Stik street art in London. Despite his trademark character featuring just six lines and two dots his figures, which first appeared in 2001, are surprisingly versatile and well travelled. Wherever they appear though they are careful to reflect views of the local community. They provide a reminder in the heart of a city that people live there in amongst the shiny new buildings and the advance of gentrification.
Stik ‘Screamers’ in Grimsby Street off Brick Lane depicts a slanging match in the street.
Stik – work on display at a Stik curated show at the Mile End Art Pavillion
Stik – ‘Art Thief’ (Old Street area)
“In a way, that’s me carrying off the artwork,” Stik explains. “I had a policy that I never sold any art, and then I did, and it changed. I wrestle to maintain some sort of purity.” From a Guardian interview with Stik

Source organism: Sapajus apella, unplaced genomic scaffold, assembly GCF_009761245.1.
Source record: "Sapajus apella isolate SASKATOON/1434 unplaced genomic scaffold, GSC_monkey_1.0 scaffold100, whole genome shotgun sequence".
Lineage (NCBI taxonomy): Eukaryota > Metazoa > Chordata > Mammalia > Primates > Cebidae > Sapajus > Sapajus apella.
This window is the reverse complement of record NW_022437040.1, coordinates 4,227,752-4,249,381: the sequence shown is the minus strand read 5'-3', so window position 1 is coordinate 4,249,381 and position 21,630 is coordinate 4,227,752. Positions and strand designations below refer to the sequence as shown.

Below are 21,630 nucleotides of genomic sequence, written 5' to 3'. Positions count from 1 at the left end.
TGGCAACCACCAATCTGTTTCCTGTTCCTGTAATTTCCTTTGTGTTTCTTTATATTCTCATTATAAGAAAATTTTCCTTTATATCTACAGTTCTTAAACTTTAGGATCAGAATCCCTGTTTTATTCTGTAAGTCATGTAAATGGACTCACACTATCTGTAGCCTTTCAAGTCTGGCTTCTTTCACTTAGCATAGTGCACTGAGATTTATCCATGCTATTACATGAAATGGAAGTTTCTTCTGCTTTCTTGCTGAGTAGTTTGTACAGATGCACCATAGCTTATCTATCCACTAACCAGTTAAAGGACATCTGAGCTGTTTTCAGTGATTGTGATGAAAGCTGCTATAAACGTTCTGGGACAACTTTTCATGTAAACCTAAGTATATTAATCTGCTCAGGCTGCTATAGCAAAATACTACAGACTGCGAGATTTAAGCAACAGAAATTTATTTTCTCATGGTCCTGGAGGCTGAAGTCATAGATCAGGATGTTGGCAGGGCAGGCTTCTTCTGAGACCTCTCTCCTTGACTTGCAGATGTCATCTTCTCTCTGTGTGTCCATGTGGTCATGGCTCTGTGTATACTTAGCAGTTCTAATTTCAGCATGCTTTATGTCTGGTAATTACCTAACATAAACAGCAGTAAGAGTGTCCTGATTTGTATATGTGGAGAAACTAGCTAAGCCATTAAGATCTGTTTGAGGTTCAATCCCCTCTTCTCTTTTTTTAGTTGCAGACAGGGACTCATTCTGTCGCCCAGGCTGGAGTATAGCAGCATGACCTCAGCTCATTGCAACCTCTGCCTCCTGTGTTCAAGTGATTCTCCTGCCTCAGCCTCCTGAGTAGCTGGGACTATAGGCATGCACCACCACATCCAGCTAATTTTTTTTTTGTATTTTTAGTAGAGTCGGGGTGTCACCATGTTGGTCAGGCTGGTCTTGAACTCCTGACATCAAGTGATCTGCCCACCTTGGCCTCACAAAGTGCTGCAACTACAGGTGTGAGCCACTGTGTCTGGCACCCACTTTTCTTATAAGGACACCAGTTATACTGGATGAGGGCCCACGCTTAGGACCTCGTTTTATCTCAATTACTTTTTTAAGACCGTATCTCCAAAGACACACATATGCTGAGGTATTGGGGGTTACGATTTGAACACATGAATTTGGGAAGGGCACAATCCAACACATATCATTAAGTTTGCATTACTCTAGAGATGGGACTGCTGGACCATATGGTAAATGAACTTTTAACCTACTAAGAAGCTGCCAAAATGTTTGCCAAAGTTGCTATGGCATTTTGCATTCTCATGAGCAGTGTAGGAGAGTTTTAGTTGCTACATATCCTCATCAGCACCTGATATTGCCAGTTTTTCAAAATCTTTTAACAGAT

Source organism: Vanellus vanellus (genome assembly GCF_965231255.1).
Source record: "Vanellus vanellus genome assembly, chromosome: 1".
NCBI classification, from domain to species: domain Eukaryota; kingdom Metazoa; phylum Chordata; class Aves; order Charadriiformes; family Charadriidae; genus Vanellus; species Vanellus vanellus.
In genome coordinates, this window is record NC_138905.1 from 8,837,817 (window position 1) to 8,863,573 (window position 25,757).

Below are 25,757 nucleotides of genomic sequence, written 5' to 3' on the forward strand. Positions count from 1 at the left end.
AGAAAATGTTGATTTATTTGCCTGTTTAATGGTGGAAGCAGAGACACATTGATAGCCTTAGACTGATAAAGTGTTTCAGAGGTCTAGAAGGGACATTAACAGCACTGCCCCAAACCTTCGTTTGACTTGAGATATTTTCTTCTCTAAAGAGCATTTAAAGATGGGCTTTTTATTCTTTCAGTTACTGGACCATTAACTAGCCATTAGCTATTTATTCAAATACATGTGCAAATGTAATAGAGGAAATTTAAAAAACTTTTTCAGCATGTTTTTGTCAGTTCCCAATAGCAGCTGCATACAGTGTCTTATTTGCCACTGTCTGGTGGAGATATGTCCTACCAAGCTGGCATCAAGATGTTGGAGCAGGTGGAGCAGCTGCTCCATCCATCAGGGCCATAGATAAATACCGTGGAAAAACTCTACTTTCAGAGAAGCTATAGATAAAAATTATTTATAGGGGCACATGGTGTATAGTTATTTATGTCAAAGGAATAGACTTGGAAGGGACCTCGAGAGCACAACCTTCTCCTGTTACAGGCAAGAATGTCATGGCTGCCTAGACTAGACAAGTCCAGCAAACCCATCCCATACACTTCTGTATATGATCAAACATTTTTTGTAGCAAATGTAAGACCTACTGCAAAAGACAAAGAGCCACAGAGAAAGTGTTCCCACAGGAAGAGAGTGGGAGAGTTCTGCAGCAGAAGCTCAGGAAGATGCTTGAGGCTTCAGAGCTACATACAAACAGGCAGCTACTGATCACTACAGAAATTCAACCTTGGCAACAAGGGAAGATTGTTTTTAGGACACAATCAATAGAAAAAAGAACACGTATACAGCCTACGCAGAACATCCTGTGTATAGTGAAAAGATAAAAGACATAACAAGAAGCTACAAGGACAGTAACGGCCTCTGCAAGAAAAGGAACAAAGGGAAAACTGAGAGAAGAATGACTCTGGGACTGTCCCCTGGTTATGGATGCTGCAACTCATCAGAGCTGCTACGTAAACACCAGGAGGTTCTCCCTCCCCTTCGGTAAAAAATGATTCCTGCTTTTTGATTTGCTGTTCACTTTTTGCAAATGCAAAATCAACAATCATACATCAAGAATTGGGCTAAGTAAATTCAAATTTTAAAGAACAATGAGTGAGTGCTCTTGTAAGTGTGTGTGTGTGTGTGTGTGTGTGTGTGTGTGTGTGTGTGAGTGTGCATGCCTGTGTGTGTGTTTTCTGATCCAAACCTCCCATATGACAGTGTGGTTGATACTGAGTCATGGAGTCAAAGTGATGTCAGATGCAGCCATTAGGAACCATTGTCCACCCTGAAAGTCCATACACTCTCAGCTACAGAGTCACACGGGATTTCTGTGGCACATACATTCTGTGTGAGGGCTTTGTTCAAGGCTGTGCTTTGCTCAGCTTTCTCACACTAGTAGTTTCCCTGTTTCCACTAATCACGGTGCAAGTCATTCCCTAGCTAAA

‘Closed, Closed, Open’ – Stik triptych in Sclater Street off Brick Lane (2008)
Stik – ‘Keiths Garage’ Dalston – remembering the people and the small businesses as the developers move in.
Stik – ‘Big Mother’ depicts a mother and child on the side of a condemned social housing tower block in Ealing while all around new developments are being built. Hidden from view to all but who visit the building itself is a smaller family unit at the base of the tower.
Stik in Old Street with a nod to the past, present and future of the area.
Stik’s ‘Holding Hands’ in Hoxton Square, 2020
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